FDD - FAQs

What is financial due diligence? 

Financial due diligence is usually conducted prior to a transaction event such as the acquisition or disposal of a business or in order to support a business re-financing. The purpose of financial due diligence is to assist in understanding the underlying financial position and performance of a business and enable them to understand the risks associated with a potential transaction. It is often used to test and challenge the assumptions that have been made in formulating a valuation of a business that are set out in an offer letter or term sheet.  

The objective of financial due diligence is to assess the risks in a potential transaction and might then extend to how those risks might be managed, mitigated or avoided. Financial due diligence is a process of investigation and analysis of a business usually including analysis of the profit and loss account, balance sheet and cash flows. Financial due diligence might also extend to an assessment of financial projections.  

Work will often extend to considering areas relevant to the offer letter and completion mechanics including the concepts of normalised working capital and pricing adjustments often achieved through the definition of debt. 

What is the purpose of due diligence? 

Due diligence is usually undertaken to mitigate risk. The parties involved will look perform a financial due diligence report to ensure that they are aware of all the details of a transaction before they agree to it. The specifics of the deal always determine the scope of financial due diligence. However, the process typically includes:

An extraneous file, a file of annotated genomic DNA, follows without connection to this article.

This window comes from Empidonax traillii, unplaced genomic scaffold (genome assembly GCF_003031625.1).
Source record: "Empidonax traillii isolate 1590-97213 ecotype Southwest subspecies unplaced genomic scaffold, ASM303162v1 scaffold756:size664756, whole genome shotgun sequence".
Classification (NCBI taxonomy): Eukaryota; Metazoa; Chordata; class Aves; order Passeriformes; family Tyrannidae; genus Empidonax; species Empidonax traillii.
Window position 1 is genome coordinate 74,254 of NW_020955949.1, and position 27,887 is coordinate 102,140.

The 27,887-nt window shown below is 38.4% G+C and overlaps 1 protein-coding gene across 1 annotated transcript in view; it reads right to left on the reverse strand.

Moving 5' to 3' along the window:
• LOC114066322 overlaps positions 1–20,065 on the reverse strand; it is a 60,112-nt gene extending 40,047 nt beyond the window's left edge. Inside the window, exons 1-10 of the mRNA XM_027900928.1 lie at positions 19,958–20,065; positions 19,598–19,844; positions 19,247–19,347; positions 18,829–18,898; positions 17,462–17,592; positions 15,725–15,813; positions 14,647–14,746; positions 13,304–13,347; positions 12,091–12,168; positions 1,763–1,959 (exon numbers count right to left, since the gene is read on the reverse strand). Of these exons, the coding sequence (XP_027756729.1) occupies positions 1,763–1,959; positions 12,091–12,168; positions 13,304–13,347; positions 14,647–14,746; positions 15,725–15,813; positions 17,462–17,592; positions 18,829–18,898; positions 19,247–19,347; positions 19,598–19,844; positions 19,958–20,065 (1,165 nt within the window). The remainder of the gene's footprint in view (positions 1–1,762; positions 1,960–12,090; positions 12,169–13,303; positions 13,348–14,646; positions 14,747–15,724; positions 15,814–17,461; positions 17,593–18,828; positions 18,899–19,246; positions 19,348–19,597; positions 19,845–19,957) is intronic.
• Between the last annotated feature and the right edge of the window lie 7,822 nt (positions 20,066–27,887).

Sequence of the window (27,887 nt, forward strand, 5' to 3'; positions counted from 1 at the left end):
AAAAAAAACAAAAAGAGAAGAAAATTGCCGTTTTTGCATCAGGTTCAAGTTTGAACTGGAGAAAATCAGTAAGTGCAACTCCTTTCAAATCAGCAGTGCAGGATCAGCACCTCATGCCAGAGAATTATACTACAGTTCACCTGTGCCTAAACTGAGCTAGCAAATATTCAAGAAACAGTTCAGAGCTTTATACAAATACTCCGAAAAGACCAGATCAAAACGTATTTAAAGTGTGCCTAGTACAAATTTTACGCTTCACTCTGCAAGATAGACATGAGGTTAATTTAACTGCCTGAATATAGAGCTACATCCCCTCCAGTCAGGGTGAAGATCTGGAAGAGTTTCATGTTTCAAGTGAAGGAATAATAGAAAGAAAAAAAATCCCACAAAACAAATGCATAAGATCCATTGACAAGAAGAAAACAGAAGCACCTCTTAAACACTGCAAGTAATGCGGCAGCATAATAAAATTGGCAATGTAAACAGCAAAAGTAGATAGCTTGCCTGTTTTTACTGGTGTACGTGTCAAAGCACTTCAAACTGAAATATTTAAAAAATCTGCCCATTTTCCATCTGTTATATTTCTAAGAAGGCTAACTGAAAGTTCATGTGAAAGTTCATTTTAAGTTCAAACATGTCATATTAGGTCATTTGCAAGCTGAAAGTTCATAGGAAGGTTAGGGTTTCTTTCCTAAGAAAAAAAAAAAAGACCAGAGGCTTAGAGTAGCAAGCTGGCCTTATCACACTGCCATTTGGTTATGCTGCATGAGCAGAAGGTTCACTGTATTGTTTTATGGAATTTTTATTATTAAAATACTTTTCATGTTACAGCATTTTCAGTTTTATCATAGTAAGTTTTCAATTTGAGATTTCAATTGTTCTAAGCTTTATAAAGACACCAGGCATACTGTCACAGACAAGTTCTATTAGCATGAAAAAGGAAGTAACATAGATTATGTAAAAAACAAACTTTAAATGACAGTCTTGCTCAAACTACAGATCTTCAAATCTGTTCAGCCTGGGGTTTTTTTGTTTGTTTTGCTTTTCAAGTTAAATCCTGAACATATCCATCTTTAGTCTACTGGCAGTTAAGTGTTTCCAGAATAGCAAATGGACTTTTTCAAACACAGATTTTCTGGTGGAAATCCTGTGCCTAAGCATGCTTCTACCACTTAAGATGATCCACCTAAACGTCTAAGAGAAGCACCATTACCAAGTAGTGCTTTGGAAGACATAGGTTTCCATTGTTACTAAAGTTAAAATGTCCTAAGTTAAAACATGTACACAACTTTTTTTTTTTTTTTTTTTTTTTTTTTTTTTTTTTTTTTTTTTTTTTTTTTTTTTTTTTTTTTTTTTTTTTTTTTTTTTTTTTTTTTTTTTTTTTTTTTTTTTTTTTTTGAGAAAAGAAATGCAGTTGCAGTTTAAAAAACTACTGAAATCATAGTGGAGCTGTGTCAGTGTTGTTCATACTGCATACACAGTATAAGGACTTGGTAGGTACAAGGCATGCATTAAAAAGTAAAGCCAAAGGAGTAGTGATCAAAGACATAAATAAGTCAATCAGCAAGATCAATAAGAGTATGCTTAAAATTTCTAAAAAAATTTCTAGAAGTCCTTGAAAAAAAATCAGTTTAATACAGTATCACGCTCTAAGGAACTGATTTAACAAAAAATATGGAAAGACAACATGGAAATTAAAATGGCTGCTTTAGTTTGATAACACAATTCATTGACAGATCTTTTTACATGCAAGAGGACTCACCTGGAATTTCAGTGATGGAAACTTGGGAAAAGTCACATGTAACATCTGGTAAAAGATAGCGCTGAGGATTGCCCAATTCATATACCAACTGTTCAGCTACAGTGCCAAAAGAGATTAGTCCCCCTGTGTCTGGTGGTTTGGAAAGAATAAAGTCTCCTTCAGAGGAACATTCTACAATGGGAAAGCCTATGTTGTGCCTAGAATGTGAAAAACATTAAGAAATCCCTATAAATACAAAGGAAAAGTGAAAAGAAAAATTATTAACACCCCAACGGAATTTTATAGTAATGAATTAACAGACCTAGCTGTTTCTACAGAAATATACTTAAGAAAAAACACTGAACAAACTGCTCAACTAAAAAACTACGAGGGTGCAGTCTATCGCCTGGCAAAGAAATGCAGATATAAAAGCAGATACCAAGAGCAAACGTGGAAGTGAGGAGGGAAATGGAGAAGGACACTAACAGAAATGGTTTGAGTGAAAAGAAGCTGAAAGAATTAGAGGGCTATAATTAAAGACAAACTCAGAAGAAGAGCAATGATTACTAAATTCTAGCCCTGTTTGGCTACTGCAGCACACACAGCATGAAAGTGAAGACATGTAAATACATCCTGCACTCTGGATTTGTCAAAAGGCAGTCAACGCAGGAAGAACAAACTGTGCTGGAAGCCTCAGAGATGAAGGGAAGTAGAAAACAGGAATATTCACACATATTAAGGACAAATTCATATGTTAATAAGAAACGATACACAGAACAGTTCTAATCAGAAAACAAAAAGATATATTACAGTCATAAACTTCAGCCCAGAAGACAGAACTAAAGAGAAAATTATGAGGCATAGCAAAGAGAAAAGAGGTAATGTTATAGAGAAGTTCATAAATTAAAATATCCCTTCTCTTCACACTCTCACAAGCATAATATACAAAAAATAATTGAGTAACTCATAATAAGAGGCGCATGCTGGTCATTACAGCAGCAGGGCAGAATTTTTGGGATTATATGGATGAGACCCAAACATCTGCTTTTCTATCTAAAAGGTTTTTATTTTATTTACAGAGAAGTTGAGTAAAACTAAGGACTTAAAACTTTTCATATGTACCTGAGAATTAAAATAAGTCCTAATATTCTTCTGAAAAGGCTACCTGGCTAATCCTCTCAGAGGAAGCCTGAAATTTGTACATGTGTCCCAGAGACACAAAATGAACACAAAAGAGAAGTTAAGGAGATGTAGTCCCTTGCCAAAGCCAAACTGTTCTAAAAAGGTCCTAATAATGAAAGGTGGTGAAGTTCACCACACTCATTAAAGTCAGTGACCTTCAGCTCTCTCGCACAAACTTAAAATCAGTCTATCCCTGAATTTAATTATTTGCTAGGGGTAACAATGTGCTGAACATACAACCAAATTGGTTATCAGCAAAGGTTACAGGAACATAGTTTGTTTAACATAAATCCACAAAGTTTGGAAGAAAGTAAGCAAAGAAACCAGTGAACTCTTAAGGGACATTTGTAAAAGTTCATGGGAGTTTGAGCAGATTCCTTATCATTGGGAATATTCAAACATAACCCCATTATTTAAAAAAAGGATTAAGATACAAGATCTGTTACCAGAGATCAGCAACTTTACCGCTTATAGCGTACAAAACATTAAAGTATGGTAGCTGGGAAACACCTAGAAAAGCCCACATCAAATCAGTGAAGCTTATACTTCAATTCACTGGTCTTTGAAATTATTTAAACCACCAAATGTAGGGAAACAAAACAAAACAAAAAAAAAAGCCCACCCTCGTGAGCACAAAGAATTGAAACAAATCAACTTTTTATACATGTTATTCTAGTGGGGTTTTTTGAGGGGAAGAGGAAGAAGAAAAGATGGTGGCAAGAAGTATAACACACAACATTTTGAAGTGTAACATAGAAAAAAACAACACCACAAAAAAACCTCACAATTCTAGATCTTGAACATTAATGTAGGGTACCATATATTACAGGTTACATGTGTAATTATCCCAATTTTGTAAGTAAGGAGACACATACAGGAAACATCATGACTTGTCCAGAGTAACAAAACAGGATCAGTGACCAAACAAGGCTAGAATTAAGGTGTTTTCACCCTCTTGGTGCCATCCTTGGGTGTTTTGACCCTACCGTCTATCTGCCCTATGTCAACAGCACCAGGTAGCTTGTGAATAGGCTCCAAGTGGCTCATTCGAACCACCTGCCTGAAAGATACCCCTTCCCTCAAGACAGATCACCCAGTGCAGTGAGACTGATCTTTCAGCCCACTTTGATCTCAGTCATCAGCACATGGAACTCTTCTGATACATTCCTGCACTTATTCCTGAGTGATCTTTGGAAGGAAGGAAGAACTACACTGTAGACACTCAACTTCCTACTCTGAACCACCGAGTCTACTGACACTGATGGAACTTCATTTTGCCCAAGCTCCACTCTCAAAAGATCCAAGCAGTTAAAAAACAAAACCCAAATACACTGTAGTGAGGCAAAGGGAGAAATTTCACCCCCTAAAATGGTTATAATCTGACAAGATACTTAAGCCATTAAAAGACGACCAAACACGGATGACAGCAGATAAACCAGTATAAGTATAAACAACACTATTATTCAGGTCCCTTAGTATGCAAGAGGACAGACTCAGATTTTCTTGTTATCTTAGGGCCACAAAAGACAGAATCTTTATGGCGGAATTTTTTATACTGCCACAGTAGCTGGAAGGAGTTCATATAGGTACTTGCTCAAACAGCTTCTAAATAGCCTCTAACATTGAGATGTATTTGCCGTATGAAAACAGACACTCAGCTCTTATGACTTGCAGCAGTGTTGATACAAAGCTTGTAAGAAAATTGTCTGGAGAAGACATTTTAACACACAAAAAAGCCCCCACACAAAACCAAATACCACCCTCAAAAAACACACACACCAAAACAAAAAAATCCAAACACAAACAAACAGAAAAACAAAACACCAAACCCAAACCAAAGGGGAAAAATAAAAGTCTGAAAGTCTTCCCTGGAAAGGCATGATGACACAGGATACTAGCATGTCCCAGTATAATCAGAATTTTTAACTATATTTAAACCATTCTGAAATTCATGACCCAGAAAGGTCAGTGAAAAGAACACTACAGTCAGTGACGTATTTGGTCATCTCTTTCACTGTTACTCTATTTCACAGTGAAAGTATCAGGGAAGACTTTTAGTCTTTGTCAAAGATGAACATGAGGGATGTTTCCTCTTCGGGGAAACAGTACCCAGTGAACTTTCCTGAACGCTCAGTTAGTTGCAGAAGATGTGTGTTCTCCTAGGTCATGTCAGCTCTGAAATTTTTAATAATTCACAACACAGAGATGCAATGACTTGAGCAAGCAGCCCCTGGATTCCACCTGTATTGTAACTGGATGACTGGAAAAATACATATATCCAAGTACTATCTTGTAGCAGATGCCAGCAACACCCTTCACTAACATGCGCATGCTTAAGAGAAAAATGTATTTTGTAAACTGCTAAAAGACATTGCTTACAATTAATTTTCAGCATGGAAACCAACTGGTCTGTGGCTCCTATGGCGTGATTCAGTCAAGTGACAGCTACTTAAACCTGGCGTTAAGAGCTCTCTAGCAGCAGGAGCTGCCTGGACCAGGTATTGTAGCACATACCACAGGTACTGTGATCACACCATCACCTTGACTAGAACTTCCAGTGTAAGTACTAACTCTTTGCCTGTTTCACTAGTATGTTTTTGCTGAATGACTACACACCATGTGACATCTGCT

• An in-depth analysis of underlying historical performance, working capital and cash flows, assets and liabilities 
  • An assessment of the quality of underlying earnings  
  • An identification of items to consider from a pricing perspective  
  • An analysis of the taxation position of the business 

In certain circumstances and jurisdictions, we may also perform a critique of management’s forecasts, including the working capital requirements of the business.  

Where appropriate, our reports will include a summary of the key issues that have been identified by our work and our views on the associated risks and implications for the deal, including integration and other post-deal issues. 

What are the types of due diligence? 

Due diligence can take many different forms depending on what is required. The scope and extent of a due diligence exercise will depend on the nature and size of a potential transaction. However due diligence often comprises of: 

  • Financial due diligence 
  • Legal due diligence 
  • Commercial due diligence 
  • IT / Cyber due diligence 
  • Tax due diligence 
  • Environmental due diligence 

What is a due diligence checklist? 

Checklists will be used in due diligence when analysing a company. Any checklist will include specific matters that need to be addressed and considered to ensure the following are considered: 

Financial performance and underlying trends in financial performance 

  • Quality of earnings 
  • Quality of assets 
  • Working capital and net debt  
  • Debt-like items 
  • Unrecorded liabilities 

What are Enterprise Value and Equity Value? 

The value of a business on a debt free, cash free basis is also known as the Enterprise Value and ensures that the business is valued independently of its capital structure. After the appropriate adjustments for net debt (or net cash) and working capital, the amount the vendor actually receives represents the Equity Value. 

What is a ‘Cash free, debt-free deal’? 

Most private M&A transactions are undertaken on a debt free, cash free basis.